Reminders of 1968 omnipresent throughout today’s political process

Noah M. Horwitz

There is a great legacy to protect from the incumbent Democratic president. A huge overhaul of the healthcare system, the largest in decades, stands in the balance. So too does the composition and leadership of the Supreme Court. War looms.

The Democratic establishment rallies behind a familiar figure, one with an impeccable resume who has been in the public eye for more than twenty years. A challenger, however, has arisen. He derides the perceived corruption among the Democrats, and challenges his hordes of young voters to embark upon a revolution. When he is unsuccessful, he does not stand down. Many of his followers, bitter, refuse to back the Democratic nominee.

So the Republican candidate, an inglorious, duplicitous con artist, is elected president. The hope of a better future are vanquished.

This isn't a hypothetical; it's 1968. And while there are very, very obvious differences, the Vietnam War and the assassinations chief among them, there are a lot of similarities to today.

Eugene McCarthy led his flock, mostly young, white men, to campaign throughout the country in the Democratic primaries. He railed against the system, much to the delight of his base. All throughout the primary, though, Hubert Humphrey won all the delegates. McCarthy may have packed stadiums full of energetic supporters, but their zeal did not translate into delegates. Humphrey ran away with the nomination, especially after his chief establishment rival Bobby Kennedy was assassinated.

And then there was the Democratic National Convention. McCarthyites, the Bernie Bros of yesteryear, showed up in force and rioted. McCarthy, petulant as a toddler, refused to endorse Humphrey at the convention, or at all until one week before the election. Too little. Too late.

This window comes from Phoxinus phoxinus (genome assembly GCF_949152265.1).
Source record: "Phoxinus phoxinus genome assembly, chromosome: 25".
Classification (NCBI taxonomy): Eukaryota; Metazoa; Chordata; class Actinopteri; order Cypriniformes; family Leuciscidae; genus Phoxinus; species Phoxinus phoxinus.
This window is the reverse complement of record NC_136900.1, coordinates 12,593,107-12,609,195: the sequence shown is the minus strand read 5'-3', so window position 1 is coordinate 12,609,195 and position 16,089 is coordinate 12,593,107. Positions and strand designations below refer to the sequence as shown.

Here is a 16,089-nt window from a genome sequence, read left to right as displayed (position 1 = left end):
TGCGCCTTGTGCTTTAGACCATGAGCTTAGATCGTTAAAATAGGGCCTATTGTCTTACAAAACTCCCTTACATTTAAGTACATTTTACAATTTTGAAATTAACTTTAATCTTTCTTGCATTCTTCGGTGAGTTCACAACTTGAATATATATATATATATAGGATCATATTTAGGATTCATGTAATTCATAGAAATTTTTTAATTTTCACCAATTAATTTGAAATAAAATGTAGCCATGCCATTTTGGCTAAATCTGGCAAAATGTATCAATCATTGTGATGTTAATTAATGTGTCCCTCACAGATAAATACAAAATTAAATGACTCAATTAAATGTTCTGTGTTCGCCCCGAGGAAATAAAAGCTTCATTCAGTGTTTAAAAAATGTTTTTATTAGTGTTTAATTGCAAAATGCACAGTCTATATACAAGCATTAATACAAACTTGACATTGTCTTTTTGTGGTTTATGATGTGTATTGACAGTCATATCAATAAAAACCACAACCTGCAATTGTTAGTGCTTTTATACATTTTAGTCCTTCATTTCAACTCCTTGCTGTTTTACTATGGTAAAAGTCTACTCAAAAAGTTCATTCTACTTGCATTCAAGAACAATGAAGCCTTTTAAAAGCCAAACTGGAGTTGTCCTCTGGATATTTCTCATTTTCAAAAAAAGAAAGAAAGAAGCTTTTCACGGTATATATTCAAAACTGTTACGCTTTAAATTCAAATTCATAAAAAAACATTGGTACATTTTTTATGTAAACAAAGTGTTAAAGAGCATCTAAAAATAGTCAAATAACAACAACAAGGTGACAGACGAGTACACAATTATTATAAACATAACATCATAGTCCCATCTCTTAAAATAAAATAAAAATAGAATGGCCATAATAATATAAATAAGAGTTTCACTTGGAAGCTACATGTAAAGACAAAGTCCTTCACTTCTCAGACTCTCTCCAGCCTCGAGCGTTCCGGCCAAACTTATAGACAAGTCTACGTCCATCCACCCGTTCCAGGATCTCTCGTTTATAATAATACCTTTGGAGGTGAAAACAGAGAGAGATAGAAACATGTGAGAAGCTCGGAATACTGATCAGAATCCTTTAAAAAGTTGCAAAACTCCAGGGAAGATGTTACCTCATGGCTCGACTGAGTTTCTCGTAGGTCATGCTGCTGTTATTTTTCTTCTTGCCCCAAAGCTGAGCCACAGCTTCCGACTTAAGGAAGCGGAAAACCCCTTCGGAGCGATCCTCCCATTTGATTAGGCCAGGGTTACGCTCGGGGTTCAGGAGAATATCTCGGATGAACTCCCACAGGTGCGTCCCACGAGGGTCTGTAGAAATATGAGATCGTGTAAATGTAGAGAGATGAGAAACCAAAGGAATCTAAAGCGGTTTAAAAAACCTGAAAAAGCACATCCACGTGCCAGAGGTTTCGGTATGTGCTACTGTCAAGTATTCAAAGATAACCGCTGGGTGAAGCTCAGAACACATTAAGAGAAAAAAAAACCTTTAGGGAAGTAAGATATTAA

Nixon won the popular vote by about half a million votes, or around 0.7 percent. He spearheaded the GOP's racist southern strategy (the same one, by coincidence, that has now lead to Trump's rise), started a secret war in Cambodia, ramped up the disastrous War on Drugs and forever tainted the integrity of the American presidency with the Watergate scandal. He also ended the progressive Warren era on the Supreme Court, and began shifting the court right, where it still lies.

When it comes to those, in 1968 or in 2016, who say that a presidential election represents two sides of the same coin, I am simply dumbfounded by their naivete.

McCarthy was all about McCarthy. He ran for president four more times, and even endorsed Ronald Reagan for president in 1980 after denigrating the two-party system. This, from the man who called Humphrey a conservative.

Humphrey, for his part, was no moderate. He and McCarthy had served together in Senate, both representing Minnesota. But Humphrey, as the vice president and as the senate majority leader, had a record that consisted of more than sound bites. He railed against Dixiecrats and segregation in the 1948 Democratic National Convention, and 16 years later personally shepherded the Civil Rights Act through Congress.

And yet, McCarthy depicted himself as the Great White Hope. He depicted Humphrey as a sham, a racist, a shill, every bad name in the book. And the attacks paid off, for Nixon.

Democrats would be wise to not repeat the same mistake. This time, the stakes are higher. Say what you want about Nixon, but Tricky Dick was never an actual existential threat to the Republic. Donald Trump, for all his thermonuclear jockeying, is. Fortunately for Bernie Sanders, the Vermont Senator and apparent runner in up this year's Democratic primaries, there is still time for him to not repeat the mistakes of another junior senator from a cold state.

Horwitz is a first year law student from Houston. Follow him on Twitter @NmHorwitz.